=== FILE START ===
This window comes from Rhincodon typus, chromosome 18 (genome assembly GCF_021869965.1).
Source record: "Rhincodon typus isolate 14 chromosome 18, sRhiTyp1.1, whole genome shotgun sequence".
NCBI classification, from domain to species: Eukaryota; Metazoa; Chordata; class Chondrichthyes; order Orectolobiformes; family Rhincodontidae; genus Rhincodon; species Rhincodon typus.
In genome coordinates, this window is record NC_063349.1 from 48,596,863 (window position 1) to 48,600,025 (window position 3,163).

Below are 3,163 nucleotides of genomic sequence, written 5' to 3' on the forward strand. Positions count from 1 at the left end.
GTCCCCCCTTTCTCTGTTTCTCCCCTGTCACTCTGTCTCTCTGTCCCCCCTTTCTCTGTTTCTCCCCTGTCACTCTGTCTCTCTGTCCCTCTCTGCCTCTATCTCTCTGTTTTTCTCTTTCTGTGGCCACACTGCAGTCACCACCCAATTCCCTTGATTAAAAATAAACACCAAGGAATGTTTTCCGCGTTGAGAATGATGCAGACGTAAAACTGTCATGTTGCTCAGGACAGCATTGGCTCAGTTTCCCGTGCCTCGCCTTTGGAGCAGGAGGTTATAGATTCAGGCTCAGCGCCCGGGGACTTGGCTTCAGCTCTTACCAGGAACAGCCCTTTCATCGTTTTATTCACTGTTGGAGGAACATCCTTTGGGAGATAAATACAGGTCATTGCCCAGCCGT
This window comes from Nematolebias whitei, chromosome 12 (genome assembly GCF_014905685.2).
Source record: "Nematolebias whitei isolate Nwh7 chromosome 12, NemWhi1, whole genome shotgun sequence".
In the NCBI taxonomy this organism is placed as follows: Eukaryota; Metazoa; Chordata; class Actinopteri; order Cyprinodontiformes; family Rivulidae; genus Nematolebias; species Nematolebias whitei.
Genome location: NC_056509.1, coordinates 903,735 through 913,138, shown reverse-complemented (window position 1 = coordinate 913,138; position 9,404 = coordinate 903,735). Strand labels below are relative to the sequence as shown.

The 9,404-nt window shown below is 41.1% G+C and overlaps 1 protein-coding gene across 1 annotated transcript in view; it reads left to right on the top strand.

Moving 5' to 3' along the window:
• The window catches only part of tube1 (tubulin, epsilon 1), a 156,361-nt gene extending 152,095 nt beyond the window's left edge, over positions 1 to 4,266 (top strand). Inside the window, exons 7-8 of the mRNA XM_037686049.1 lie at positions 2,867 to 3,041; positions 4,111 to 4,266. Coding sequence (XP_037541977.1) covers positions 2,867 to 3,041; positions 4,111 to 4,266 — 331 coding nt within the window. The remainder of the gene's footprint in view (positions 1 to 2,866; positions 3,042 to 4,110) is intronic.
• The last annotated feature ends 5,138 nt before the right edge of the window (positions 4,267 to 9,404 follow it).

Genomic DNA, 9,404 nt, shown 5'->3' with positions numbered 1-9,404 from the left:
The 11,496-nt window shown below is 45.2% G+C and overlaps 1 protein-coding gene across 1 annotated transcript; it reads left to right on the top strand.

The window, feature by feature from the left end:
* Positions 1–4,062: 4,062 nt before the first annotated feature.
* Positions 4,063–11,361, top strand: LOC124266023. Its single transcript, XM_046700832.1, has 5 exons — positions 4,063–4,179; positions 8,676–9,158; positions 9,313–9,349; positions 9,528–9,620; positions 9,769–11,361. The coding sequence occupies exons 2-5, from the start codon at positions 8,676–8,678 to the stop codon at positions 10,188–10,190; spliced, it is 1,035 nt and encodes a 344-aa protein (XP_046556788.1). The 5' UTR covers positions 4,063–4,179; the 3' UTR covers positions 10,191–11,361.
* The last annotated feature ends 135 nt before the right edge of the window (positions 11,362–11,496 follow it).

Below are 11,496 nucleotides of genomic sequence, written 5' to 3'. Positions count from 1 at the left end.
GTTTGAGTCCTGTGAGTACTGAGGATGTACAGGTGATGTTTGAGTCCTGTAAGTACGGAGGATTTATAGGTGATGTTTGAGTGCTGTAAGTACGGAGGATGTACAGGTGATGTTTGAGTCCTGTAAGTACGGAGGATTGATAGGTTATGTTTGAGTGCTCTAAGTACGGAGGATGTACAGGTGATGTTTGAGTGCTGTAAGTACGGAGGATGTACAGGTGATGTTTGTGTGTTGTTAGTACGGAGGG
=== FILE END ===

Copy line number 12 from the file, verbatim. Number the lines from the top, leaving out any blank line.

Moving 5' to 3' along the window: